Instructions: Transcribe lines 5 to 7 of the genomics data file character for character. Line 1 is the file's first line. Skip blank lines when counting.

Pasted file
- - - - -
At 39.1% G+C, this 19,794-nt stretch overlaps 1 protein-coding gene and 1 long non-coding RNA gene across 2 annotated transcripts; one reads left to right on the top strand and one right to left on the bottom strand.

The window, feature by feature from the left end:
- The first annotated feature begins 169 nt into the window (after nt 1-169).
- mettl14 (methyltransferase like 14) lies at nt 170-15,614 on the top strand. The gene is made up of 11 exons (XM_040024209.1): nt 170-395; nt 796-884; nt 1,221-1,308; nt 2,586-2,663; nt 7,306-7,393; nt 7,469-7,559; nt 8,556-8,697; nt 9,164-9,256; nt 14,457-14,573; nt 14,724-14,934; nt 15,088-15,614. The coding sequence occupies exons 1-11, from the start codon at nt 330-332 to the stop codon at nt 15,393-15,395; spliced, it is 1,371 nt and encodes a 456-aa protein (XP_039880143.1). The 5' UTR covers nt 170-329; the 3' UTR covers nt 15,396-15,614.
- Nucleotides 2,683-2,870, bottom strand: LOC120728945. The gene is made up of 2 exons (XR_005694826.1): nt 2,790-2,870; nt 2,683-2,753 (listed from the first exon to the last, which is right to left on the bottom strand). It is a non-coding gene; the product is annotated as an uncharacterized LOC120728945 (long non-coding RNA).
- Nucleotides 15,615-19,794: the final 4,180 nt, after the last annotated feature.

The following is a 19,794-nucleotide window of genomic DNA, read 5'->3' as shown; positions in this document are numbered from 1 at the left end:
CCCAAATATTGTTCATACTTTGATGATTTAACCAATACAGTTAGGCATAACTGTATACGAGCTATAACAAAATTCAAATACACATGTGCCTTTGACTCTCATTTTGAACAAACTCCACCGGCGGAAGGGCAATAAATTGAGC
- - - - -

- Nucleotides 2,683-2,870, bottom strand: LOC120728945. The gene is made up of 2 exons (XR_005694826.1): nt 2,790-2,870; nt 2,683-2,753 (listed from the first exon to the last, which is right to left on the bottom strand). It is a non-coding gene; the product is annotated as an uncharacterized LOC120728945 (long non-coding RNA).
- Nucleotides 15,615-19,794: the final 4,180 nt, after the last annotated feature.

The following is a 19,794-nucleotide window of genomic DNA, read 5'->3' as shown; positions in this document are numbered from 1 at the left end: